Gerry Manacsa [creativecommons license] via Wikimedia Commons
Even when surrounded by immune cells, tumors often continue to grow. Their rapid growth consumes oxygen, leading to hypoxia in the surrounding area or tumor microenvironment. Hypoxia further promotes tumor growth by encouraging the release of adenosine, which prevents immune cells from entering the tumor microenvironment. Reducing this immunosuppression in the tumor microenvironment could free immune cells to attack tumors, boosting the efficacy of immune-based strategies for treating cancer. Now, a research group led by Michail Sitkovsky (Northeastern University, Boston, MA) has shown how this can be accomplished.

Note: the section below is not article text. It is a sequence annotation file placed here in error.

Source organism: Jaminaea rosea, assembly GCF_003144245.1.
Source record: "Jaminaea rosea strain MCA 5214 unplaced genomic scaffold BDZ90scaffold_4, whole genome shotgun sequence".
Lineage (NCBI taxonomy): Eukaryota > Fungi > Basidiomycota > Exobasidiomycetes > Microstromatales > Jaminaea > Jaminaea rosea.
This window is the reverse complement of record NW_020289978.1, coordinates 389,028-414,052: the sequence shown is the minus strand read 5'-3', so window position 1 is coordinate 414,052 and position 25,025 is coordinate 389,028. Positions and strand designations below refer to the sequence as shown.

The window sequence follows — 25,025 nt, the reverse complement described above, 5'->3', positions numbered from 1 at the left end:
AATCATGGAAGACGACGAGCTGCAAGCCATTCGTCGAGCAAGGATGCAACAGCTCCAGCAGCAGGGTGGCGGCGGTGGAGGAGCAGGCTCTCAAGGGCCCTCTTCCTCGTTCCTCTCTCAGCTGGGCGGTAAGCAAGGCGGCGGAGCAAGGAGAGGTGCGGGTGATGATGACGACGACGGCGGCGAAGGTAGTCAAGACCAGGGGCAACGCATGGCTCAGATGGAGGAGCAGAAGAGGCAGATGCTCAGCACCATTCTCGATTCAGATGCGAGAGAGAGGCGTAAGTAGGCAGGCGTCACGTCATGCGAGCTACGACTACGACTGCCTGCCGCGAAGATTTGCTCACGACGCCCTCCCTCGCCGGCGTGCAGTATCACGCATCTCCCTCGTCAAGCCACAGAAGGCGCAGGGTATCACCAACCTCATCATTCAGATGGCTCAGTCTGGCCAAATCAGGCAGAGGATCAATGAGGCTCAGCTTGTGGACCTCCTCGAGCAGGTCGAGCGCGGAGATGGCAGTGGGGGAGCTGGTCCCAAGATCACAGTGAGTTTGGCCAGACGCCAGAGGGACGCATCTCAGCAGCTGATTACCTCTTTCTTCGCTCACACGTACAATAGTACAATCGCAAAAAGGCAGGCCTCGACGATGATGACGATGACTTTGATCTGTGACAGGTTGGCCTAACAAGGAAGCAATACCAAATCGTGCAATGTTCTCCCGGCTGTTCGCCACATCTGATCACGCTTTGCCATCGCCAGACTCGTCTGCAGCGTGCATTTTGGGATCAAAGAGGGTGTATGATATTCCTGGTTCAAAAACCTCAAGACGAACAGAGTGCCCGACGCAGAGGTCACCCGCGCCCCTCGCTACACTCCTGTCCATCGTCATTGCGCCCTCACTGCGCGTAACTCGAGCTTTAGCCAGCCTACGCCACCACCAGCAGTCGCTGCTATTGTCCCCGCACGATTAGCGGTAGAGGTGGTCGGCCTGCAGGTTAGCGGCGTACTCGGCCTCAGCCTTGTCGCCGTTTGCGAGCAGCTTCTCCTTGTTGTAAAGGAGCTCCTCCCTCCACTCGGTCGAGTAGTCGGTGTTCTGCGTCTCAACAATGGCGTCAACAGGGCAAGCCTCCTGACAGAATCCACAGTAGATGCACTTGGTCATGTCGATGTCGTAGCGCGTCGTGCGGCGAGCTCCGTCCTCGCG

Lab Anim. (NY) 44, 119 (2015).
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